1. Instrumentation: Microscope development

The development of novel nanoscopy methods for the analysis of biological macromolecular complexes ("biomolecular machines") in their natural environment is a major question of present biological and biophysical research. Hence, novel light-optical methods are required, allowing to study such biological structures within the living cells, even when their dimension is far below the conventional resolution limit of some hundreds of nanometers.
In our research division, two new and complementary superresolution microscopy methods have been developed:

a) Spectral Precision Distance Microscopy (SPDM)
SPDM is a variant of Single Molecule Localization Microscopy (SMLM). In combination with multispectral labeling techniques, this proceedure allows to analyze the topology of biomolecular machines down to a few nanometers.
b) Structured Illumination Microscopy (SIM).
Presently, two approaches for implementing structured illumination have been realized: Axially Structured Illumination (ASIM) and Laterally Structured Illumination (LSIM). In our labs, both these implementations have been realized. While in LSIM, a truely enhanced optical resolution is achieved, the setup of an ASIM microscope has considerably less stringent requirements, and offers its own advantages. We have implemented ASIM in the form of Spatially Modulated Illumination Microscopy. With this microscope, sizes of fluorescent objects as low as a few tens of nanometers can be determined with high precision.

These microscopes are used for the biophysical analysis of important structural parameters of functional revelance in a domain so far inaccessable in living cells. The structural data obtained by these light optical methods are interpreted in the framework of theoretical modelling of the cell structure. For this, it is necessary to quantify these models and to derive by means of scientific computing from these models consequences which are subject to experimental verification. Here, numerical simulations are used. As an example, a dynamic model of the genomic structure of the human nucleus has been developed, which provides numerous predictions with respect to the 4D geometry, the thermal induced mobility, and the impact of radiation. Ways to achieve these aims is by a combination of the methods of biophotonics, biophysics, biocomputing and information processing.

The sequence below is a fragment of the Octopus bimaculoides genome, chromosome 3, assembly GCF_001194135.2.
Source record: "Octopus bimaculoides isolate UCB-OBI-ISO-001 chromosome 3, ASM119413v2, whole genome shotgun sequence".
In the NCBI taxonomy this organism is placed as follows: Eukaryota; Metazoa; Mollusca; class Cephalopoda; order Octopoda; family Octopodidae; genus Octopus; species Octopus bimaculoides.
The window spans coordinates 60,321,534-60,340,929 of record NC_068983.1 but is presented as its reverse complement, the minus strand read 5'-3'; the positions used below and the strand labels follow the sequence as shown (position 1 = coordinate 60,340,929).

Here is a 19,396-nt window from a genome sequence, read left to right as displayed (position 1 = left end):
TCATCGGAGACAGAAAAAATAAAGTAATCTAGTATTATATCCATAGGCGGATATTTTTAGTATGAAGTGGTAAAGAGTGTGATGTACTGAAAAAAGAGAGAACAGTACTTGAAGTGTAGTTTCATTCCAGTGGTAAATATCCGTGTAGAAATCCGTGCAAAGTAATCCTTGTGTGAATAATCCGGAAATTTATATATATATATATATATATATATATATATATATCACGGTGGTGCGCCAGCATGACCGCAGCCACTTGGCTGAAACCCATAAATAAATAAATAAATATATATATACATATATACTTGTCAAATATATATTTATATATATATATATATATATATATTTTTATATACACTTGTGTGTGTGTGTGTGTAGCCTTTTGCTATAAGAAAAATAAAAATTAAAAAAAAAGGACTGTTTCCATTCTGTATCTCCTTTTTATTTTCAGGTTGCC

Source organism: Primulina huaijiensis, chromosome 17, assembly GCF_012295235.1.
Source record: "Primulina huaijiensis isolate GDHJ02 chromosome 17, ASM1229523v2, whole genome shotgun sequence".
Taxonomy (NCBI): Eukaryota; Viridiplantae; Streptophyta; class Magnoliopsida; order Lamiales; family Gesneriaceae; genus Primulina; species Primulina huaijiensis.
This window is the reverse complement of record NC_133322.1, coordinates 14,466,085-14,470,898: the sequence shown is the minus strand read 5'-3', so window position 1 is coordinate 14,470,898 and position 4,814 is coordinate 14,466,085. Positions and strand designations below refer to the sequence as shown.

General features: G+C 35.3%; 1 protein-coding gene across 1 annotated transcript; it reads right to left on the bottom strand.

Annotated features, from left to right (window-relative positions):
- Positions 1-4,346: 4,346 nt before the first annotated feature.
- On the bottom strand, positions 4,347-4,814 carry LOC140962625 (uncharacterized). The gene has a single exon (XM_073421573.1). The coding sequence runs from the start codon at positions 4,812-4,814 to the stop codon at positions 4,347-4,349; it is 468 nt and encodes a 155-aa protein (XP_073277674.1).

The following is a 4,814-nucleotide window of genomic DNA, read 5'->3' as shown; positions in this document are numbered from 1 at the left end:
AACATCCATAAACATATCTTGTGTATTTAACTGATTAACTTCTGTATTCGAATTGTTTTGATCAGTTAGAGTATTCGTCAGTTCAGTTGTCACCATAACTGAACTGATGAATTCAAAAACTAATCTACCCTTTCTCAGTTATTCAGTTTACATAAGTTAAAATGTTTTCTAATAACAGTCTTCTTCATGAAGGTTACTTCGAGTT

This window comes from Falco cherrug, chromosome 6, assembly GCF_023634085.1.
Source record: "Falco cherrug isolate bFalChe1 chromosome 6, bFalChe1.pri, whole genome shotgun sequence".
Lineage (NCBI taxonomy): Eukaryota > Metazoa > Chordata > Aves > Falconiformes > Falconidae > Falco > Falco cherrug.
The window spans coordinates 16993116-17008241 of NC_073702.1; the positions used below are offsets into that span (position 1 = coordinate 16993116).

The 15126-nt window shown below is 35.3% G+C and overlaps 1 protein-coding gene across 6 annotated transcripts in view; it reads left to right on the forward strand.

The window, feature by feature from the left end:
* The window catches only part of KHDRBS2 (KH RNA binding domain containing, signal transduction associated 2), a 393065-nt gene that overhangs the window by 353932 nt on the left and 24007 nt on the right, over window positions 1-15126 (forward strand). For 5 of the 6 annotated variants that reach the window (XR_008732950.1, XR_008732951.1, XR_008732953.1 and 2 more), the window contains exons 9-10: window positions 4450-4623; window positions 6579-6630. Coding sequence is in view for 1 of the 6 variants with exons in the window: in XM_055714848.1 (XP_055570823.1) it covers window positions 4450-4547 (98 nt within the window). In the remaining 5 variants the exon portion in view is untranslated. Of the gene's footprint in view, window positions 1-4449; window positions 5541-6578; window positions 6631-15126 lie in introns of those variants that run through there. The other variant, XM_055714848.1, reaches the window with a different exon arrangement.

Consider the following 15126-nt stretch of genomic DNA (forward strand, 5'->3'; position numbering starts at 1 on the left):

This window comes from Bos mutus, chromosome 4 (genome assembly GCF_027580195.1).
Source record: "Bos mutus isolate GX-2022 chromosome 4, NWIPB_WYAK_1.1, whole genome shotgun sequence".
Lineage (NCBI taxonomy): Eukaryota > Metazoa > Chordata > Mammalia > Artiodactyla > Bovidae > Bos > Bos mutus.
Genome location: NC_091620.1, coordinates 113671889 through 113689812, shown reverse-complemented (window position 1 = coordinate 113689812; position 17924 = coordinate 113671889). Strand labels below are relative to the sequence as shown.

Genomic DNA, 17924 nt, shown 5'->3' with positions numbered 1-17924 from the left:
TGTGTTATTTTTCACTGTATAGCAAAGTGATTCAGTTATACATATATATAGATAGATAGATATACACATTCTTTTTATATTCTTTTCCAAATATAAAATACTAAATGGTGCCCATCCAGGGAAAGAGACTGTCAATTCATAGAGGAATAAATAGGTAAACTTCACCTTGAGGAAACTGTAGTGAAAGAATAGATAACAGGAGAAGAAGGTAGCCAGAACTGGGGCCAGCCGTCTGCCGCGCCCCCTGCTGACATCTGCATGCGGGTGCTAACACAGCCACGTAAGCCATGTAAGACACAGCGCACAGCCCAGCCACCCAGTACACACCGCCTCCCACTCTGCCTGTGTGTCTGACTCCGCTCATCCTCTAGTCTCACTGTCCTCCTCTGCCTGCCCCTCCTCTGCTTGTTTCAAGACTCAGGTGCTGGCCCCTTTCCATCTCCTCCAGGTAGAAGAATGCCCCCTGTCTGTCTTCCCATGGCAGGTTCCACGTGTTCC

2. Photophysics of Fluorescence Labelling

In fluorescence microscopy, different transitions of the dye molecules give rise to a multitude of contrasting mechanisms. In linear excitation regime (conventional microscopy), the generated (detected) fluorescence intensity is proportional to the illumination intensity. This is no longer the case for advanced, superresolution microscopy techniques. We are investigating the transition behaviour of fluorophores in order to optimize the resulting micrsocope image in terms of resolution and contrast.

3. Biological and Biomedical Applications

Applications range from Chromatin folding and accessibility to transcription factors, to epigenetic regulation, to radiation damage, to ageing, to susceptibility to environmental factors and pathogens.


Please find a list of publications on our webpage at the Kirchhoff Institute for Physics

Research Foci

The three main foci of our work are: